A show of unity: Police, citizens march for social justice

Published 3:28 am Saturday, June 6, 2020

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It is about 1,100 miles from Bogalusa to Minneapolis, Minn., but that didn’t stop more than 100 local citizens from coming together Thursday to protest incidents of police brutality like the one that killed George Floyd earlier this year.

Those citizens joined in a march from Columbia Street to Bogalusa City Hall, carrying signs and banners with messages like “Black Lives Matter” and “I Can’t Breathe.”

On May 25, Floyd died in Minneapolis after police officer Derek Chauvin knelt on Floyd’s neck for almost nine minutes while he was handcuffed and face down in the street. Two other officers helped restrain Floyd, and a fourth officer prevented members of the public from intervening.

Chauvin and the three other officers have since been arrested and charged in connection with Floyd’s death.

The incident began a nationwide call for police reform and justice. Some of those protests have led to criminal activity such as rioting, arson and murder, but Bogalusa’s event Thursday appeared to be peaceful and unified.

One reason behind the relative calm may have been that the organizers wanted to be sure it was diverse from the very beginning.

Bruce Sampson, an entrepreneur who has spearheaded the Believe summer drama camp for area children, said that he and other citizens have been trying to develop a “unity project” for some time, and this was the perfect time to bring it together.

“This has been in the works for a while,” Sampson said. “We wanted to do events and projects to bring the community together across racial and economic lines. I feel this community isn’t as unified as it should be, especially in the year 2020.

“(After the Floyd incident), I reached out to some local pastors and we came together for a Facebook Live meeting on Sunday. We had a lot of good discussion, but we also thought there needed to be an event to put those words into action, and that’s why we’re here today.”

Sampson said the three pastors who really took the lead in organizing the event were the Rev. Michael O’Ree of Christ Way Ministries, the Rev. Marcus Rosa of Westside Emmanuel Baptist Church, and the Rev. Field Thigpen of Memorial Baptist Church. Sampson and O’Ree are black, and Rosa and Thigpen are white.

“There was a huge desire for our community to come together,” Rosa said. “No matter the race or background, we wanted everyone involved. We wanted to show greater unity in our community, and it starts with peaceful protests like this one.”

Bogalusa Police Chief Kendall Bullen and the Bogalusa Police Department were heavily involved in Thursday’s event. In addition to providing escorts and protection, some officers even joined in the march.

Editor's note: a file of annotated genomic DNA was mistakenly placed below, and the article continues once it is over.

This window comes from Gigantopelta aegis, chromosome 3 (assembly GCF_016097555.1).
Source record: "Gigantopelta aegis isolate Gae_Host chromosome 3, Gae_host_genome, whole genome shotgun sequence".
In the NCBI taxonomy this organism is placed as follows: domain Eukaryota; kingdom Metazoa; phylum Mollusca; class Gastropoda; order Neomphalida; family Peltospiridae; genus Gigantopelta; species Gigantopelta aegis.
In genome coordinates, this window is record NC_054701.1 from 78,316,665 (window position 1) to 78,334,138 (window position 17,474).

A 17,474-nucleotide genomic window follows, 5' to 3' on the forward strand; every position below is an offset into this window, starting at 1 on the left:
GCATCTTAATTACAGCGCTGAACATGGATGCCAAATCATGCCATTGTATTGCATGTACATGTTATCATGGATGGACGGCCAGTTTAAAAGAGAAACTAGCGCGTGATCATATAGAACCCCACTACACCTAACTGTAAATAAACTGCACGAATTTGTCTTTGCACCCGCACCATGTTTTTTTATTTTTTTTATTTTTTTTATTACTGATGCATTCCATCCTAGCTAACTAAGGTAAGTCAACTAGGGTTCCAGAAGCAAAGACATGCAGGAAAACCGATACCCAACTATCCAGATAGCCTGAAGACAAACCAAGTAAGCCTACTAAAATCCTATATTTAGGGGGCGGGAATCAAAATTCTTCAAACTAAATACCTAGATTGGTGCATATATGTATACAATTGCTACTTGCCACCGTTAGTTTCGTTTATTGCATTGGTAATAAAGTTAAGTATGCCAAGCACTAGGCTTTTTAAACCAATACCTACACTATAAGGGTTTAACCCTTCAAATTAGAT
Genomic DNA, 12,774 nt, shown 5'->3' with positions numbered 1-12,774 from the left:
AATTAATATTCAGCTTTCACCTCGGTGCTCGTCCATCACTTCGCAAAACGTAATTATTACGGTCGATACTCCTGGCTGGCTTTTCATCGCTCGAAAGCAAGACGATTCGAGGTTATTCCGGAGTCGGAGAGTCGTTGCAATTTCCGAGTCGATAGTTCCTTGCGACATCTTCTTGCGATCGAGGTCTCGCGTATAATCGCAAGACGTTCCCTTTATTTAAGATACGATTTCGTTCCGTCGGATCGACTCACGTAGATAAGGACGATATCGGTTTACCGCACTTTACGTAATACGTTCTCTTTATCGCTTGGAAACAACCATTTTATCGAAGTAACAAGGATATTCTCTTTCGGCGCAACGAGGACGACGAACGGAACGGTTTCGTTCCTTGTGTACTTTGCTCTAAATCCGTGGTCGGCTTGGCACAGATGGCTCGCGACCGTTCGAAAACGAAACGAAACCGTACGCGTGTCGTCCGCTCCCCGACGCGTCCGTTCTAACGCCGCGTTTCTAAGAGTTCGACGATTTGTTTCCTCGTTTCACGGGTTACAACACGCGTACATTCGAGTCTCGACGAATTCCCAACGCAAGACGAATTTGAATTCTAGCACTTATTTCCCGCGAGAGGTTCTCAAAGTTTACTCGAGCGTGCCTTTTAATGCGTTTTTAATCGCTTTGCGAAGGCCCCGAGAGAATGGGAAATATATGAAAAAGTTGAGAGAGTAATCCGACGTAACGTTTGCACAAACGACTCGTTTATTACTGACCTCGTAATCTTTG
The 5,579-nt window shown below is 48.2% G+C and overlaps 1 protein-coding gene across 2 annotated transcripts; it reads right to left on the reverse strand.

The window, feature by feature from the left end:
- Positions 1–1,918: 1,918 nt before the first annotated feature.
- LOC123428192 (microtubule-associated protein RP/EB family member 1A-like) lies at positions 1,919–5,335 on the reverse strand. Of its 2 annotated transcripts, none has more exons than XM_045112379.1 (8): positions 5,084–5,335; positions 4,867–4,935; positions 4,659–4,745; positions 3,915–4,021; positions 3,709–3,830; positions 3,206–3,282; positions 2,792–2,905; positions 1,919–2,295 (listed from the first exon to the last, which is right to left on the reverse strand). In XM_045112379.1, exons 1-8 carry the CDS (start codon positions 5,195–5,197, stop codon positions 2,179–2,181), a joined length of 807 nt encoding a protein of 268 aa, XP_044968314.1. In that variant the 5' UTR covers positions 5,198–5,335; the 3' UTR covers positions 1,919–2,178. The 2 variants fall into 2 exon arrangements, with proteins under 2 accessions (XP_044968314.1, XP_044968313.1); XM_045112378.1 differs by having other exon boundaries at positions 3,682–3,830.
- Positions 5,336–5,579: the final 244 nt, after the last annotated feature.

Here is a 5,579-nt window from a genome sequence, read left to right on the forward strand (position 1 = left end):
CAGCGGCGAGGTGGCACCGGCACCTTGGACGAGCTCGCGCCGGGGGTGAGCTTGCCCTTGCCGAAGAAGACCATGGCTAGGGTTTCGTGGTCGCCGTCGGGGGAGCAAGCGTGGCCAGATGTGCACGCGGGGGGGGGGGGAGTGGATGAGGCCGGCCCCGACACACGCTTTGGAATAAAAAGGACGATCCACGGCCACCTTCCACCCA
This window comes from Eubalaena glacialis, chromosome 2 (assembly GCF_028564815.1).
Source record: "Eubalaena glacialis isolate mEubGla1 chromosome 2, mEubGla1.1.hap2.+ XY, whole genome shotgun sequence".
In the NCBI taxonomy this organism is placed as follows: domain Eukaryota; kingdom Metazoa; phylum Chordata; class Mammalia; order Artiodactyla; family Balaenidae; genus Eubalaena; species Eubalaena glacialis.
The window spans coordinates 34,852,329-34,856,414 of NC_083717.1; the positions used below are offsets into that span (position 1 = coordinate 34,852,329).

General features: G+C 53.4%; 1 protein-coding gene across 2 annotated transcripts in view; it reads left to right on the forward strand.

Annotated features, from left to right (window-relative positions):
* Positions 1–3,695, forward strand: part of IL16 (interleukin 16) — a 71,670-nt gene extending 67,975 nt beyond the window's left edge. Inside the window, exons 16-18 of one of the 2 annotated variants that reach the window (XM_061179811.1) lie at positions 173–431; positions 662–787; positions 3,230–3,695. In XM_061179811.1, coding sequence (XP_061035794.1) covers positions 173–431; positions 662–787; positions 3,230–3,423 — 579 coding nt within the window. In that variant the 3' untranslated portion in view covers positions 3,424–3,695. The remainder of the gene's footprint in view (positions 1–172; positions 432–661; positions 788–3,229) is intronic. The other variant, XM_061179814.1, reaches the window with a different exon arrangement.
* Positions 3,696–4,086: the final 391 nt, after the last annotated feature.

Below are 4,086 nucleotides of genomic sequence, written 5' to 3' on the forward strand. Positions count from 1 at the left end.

Bullen said that he has always encouraged his staff to be involved in the community, even well before Thursday’s march. Bullen was named police chief in December of 2016.

“We certainly have been keeping up with what is going on in Minnesota and the rest of the country,” Bullen said. “We wanted to show that we don’t have those kinds of (police brutality) problems here in Bogalusa. I feel like we have done a good job at the BPD of being involved in the community and showing our support for the people who live here. We’re all in this together.

“We feel like Washington Parish can be an example of how to have a peaceful protest. If we can do it here, it can be done anywhere else.”

The local protest involved many high school students, and even younger children. Addisyn Holmes, 4, held a “Black girls matter” sign as she marched with her mother and other family.

“I just think it’s important for kids to see this movement,” said Krystle Holmes, Addisyn’s mother. “Put some action behind the words.”

Nia White, a senior at Varnado High School, said she wanted to do her part to bring awareness.

“I’m here to spread awareness of black people who are being killed by prejudiced white people,” she said. “I feel like police can do a better job. Sometimes things escalate, when they could have been asking calm questions instead. (Black people) aren’t monsters. We aren’t animals.”

White said that she has never had a problem with local law enforcement agencies, but it is still a concern for her as a black person in the United States.

“I’m not saying that all cops are evil,” she said. “But it does make me nervous.”

Aquanis Roberts, a junior at Bogalusa High School, had a simple answer when asked why he chose to join the march.

“Black lives matter,” he said.

Sampson said that he hopes Thursday’s march will be just the first of many regular community unity events in Bogalusa.

“We have a lot of things planned,” he said. “We definitely want this to be the beginning of something greater and even more unifying.”